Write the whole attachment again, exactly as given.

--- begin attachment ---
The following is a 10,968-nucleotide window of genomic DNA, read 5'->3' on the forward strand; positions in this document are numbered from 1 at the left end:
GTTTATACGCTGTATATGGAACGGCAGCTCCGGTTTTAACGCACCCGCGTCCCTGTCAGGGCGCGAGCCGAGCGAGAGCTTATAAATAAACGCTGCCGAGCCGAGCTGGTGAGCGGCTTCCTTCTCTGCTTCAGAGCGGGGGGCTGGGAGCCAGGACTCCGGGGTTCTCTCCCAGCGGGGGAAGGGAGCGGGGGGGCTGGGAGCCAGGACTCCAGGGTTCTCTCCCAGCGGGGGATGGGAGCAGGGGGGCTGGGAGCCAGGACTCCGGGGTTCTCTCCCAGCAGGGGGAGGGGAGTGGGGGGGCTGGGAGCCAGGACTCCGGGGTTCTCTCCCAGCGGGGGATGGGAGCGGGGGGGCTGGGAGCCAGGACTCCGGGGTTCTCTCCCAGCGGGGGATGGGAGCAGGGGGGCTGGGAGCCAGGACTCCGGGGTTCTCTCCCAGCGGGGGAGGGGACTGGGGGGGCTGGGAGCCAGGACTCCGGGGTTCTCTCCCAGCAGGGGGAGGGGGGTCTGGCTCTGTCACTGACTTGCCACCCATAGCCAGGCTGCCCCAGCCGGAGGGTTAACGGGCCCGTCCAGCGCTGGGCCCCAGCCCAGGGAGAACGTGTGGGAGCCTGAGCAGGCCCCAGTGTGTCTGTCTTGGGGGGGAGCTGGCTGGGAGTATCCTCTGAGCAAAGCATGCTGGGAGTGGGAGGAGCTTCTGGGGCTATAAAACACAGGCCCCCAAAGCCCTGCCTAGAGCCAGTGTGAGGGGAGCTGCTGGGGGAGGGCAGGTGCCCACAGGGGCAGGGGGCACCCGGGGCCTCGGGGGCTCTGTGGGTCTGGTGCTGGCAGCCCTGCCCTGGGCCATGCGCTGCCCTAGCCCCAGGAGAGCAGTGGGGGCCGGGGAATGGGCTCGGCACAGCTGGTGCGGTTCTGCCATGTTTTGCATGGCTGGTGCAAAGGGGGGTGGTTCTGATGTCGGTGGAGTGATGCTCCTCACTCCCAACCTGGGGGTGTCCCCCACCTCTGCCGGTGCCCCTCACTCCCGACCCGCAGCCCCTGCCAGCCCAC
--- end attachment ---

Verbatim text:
The following is a 10,968-nucleotide window of genomic DNA, read 5'->3' on the forward strand; positions in this document are numbered from 1 at the left end:
GTTTATACGCTGTATATGGAACGGCAGCTCCGGTTTTAACGCACCCGCGTCCCTGTCAGGGCGCGAGCCGAGCGAGAGCTTATAAATAAACGCTGCCGAGCCGAGCTGGTGAGCGGCTTCCTTCTCTGCTTCAGAGCGGGGGGCTGGGAGCCAGGACTCCGGGGTTCTCTCCCAGCGGGGGAAGGGAGCGGGGGGGCTGGGAGCCAGGACTCCAGGGTTCTCTCCCAGCGGGGGATGGGAGCAGGGGGGCTGGGAGCCAGGACTCCGGGGTTCTCTCCCAGCAGGGGGAGGGGAGTGGGGGGGCTGGGAGCCAGGACTCCGGGGTTCTCTCCCAGCGGGGGATGGGAGCGGGGGGGCTGGGAGCCAGGACTCCGGGGTTCTCTCCCAGCGGGGGATGGGAGCAGGGGGGCTGGGAGCCAGGACTCCGGGGTTCTCTCCCAGCGGGGGAGGGGACTGGGGGGGCTGGGAGCCAGGACTCCGGGGTTCTCTCCCAGCAGGGGGAGGGGGGTCTGGCTCTGTCACTGACTTGCCACCCATAGCCAGGCTGCCCCAGCCGGAGGGTTAACGGGCCCGTCCAGCGCTGGGCCCCAGCCCAGGGAGAACGTGTGGGAGCCTGAGCAGGCCCCAGTGTGTCTGTCTTGGGGGGGAGCTGGCTGGGAGTATCCTCTGAGCAAAGCATGCTGGGAGTGGGAGGAGCTTCTGGGGCTATAAAACACAGGCCCCCAAAGCCCTGCCTAGAGCCAGTGTGAGGGGAGCTGCTGGGGGAGGGCAGGTGCCCACAGGGGCAGGGGGCACCCGGGGCCTCGGGGGCTCTGTGGGTCTGGTGCTGGCAGCCCTGCCCTGGGCCATGCGCTGCCCTAGCCCCAGGAGAGCAGTGGGGGCCGGGGAATGGGCTCGGCACAGCTGGTGCGGTTCTGCCATGTTTTGCATGGCTGGTGCAAAGGGGGGTGGTTCTGATGTCGGTGGAGTGATGCTCCTCACTCCCAACCTGGGGGTGTCCCCCACCTCTGCCGGTGCCCCTCACTCCCGACCCGCAGCCCCTGCCAGCCCAC